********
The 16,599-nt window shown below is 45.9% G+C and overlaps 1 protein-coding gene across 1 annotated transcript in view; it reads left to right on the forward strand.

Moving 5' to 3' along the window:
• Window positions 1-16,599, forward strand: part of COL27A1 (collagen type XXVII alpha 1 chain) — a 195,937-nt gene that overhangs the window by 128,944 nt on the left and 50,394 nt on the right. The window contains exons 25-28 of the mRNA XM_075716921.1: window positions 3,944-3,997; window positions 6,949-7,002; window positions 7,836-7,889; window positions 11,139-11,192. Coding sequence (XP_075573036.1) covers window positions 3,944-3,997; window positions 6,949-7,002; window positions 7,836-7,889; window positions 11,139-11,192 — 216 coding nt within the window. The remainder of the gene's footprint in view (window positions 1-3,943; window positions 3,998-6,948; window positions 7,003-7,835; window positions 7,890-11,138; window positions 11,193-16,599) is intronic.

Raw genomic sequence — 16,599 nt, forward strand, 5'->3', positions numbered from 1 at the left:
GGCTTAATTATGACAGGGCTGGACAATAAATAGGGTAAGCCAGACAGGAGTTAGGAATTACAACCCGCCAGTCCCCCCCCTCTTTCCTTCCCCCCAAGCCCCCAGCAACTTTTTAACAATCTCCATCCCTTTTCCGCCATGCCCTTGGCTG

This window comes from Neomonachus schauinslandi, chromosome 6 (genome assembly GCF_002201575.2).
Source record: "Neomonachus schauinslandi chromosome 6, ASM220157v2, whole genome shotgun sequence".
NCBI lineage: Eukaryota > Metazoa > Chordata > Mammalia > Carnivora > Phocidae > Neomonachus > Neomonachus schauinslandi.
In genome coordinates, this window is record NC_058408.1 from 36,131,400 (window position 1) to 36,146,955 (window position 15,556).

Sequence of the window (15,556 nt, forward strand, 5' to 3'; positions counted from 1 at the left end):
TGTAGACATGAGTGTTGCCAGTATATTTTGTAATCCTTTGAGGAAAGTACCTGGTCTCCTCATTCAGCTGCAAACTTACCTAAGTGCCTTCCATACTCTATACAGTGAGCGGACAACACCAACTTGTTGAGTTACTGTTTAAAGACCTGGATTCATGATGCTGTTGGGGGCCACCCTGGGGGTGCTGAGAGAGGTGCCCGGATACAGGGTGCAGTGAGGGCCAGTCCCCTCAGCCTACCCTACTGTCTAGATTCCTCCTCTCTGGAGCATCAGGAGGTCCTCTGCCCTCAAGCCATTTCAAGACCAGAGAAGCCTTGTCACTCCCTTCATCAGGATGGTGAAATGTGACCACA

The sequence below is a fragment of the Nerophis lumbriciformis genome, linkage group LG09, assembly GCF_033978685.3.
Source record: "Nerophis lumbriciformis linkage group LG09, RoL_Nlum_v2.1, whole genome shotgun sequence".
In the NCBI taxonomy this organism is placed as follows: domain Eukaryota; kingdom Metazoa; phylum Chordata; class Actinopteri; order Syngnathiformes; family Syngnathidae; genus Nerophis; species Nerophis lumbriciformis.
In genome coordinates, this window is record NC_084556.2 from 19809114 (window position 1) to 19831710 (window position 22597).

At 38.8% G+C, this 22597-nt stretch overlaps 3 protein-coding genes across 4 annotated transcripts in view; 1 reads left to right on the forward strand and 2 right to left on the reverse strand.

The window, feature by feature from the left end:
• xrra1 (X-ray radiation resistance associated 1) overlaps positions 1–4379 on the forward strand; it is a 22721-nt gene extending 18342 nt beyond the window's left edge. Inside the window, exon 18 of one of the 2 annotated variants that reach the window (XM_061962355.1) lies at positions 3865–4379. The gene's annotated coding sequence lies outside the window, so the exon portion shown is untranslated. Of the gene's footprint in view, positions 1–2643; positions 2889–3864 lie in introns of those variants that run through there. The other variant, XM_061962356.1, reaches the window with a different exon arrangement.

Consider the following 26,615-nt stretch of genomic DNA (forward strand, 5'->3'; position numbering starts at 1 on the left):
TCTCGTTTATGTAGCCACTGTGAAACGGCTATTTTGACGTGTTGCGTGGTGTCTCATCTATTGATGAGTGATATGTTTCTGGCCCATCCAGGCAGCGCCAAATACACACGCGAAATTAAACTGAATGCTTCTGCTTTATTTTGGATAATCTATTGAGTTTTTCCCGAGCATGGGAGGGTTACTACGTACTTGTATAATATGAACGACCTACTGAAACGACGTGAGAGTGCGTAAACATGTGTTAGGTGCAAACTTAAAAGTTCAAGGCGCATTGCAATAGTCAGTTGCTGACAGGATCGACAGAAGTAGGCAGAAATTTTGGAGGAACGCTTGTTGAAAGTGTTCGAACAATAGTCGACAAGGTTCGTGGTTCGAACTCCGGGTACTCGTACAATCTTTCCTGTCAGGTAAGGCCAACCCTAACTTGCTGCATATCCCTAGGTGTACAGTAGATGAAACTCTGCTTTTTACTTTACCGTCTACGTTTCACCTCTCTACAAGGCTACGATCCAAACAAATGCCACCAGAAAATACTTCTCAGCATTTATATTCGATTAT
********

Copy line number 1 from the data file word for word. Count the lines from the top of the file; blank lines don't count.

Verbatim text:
The 16,599-nt window shown below is 45.9% G+C and overlaps 1 protein-coding gene across 1 annotated transcript in view; it reads left to right on the forward strand.